Run your business better—by giving up!

If you feel like you’re at capacity, constantly making the same decisions, troubleshooting, fire-fighting and just too hands-on to take a break, chances are you need to give up.

Not the business—though I often have clients come to me just about ready to throw in the towel—but all the day-to-day tasks that aren’t really management business.

Most business owners get to this point—once upon a time it was just you and perhaps a partner, doing absolutely everything. As the business grew you built a team, but forgot—or didn’t know how—to let go of the reins.

Think about this: does your business run into problems when you’re not there? When you take a holiday, do you also take a laptop and mobile so that you won’t come back to chaos? Do you still feel like you have to do everything yourself, or micro-manage to get things done ‘properly’? Are you working every hour you can find, even on evenings and weekends? Do you personally have to solve every problem?

If that sounds familiar then no wonder you’re about ready to quit.

The good news is, there are practical and proven ways to let go of the reins safely, without also letting go of your oversight and ultimate responsibility as owner.

Here are the basics:

  • Taking one kind of activity at a time (e.g., sales reporting, stock ordering, issuing a media release) ask yourself how the processes around it could be improved. It might be that it’s not clear who has the authority, or that staff aren’t clear on what the ‘default’ action is—which is why they always come to you.
  • With your team, devise a set of ‘default’ decisions that each staff member can make, and develop a line of escalation for non-default decisions—relatively few should come to you.
  • If you haven’t already got one, develop a reporting process so that key information about the business lands regularly on your desk in the easiest way to digest. Regular reporting will reduce your stress as you’ll feel fully informed, and it will also enable you to retain oversight as you step back from the day-to-day decisions.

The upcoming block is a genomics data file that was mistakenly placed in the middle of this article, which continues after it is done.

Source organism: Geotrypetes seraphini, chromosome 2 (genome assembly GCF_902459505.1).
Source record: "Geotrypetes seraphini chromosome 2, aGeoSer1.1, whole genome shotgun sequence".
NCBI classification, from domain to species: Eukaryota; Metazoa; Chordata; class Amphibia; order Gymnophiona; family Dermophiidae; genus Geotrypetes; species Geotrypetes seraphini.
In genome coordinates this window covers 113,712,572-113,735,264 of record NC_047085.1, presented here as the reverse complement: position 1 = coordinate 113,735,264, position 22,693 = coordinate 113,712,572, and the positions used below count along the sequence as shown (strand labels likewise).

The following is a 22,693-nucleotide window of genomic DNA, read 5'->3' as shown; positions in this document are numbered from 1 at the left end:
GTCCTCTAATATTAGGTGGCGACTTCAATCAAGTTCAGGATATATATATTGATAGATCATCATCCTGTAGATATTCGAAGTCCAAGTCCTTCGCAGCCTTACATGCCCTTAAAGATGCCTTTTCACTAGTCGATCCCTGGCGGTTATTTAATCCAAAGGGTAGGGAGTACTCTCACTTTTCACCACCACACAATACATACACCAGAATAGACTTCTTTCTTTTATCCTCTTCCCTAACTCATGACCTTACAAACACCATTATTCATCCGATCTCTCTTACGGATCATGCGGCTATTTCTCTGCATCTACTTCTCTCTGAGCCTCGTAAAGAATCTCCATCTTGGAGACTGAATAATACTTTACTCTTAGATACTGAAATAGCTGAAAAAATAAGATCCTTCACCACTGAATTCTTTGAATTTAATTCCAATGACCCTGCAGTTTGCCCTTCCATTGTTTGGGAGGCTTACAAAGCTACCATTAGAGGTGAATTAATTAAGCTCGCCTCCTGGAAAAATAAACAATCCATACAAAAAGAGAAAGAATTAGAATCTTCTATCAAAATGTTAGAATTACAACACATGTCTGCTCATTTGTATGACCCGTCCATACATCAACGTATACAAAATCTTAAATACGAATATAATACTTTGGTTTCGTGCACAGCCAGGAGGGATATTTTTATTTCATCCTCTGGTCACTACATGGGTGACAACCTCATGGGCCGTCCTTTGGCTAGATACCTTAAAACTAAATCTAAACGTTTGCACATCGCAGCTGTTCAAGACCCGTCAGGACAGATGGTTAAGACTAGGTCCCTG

• Make sure the systems are documented and available to everyone:
    • Put them in writing, as simply and clearly as possible.
    • File them logically—make it easy to look up processes by role or by decision.
    • Ensure that decisions that entail spending money have limits linked to the company budget, and when setting the limits weigh up risk against the efficiency of giving staff the autonomy to make purchases.
    • Ensure staff input is clearly defined—for example you are likely to want the financial controller to involve the operations and IT managers in a software purchase.
    • Make sure all decisions are covered—even issuing a statement to the media can have disastrous consequences if done badly!

As you establish the new decision rights and reporting framework, make sure that your staff understand theirnew rights and responsibilities, and that they know where to find the documented procedures.

A documented and logical system of decision-making rights and lines of reporting will take a surprising amount of weight from your shoulders. It will also give your staff some autonomy, which will not only relieve you of a lot of the day-to-day issues but will also make your team more efficient and empowered in their roles.

So if you feel like giving up, take a good look at what you can give up so that you—and your business—have the capacity to grow and thrive.

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